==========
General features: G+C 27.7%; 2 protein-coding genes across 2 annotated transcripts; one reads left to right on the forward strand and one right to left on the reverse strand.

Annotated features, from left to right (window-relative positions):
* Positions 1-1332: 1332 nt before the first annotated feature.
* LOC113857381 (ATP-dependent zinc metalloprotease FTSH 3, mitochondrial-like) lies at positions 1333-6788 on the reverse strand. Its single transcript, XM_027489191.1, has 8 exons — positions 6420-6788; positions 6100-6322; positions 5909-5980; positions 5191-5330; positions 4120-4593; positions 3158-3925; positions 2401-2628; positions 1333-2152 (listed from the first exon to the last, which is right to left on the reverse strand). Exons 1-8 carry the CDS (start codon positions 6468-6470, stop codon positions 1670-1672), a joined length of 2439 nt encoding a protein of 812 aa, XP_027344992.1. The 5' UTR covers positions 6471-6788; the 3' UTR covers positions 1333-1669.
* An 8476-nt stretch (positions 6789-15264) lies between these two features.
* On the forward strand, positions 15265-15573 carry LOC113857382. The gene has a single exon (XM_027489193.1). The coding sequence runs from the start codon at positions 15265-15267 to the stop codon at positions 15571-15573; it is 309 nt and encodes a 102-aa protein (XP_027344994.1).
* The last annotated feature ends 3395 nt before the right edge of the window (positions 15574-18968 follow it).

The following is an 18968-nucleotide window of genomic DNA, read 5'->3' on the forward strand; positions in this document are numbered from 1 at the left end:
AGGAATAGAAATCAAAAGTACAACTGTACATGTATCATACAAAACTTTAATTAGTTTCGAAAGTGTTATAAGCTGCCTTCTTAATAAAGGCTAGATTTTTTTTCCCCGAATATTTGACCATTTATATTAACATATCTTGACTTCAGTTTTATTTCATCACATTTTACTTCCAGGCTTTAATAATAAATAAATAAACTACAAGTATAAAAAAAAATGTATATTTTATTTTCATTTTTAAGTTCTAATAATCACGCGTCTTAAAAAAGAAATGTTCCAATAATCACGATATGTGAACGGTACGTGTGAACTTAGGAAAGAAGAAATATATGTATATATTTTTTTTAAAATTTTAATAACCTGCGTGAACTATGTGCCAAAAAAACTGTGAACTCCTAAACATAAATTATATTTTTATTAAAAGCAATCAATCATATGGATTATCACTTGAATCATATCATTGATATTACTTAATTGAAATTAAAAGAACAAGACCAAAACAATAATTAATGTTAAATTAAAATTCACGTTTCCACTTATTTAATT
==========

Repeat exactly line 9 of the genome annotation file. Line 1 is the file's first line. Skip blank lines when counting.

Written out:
AGGAATAGAAATCAAAAGTACAACTGTACATGTATCATACAAAACTTTAATTAGTTTCGAAAGTGTTATAAGCTGCCTTCTTAATAAAGGCTAGATTTTTTTTCCCCGAATATTTGACCATTTATATTAACATATCTTGACTTCAGTTTTATTTCATCACATTTTACTTCCAGGCTTTAATAATAAATAAATAAACTACAAGTATAAAAAAAAATGTATATTTTATTTTCATTTTTAAGTTCTAATAATCACGCGTCTTAAAAAAGAAATGTTCCAATAATCACGATATGTGAACGGTACGTGTGAACTTAGGAAAGAAGAAATATATGTATATATTTTTTTTAAAATTTTAATAACCTGCGTGAACTATGTGCCAAAAAAACTGTGAACTCCTAAACATAAATTATATTTTTATTAAAAGCAATCAATCATATGGATTATCACTTGAATCATATCATTGATATTACTTAATTGAAATTAAAAGAACAAGACCAAAACAATAATTAATGTTAAATTAAAATTCACGTTTCCACTTATTTAATT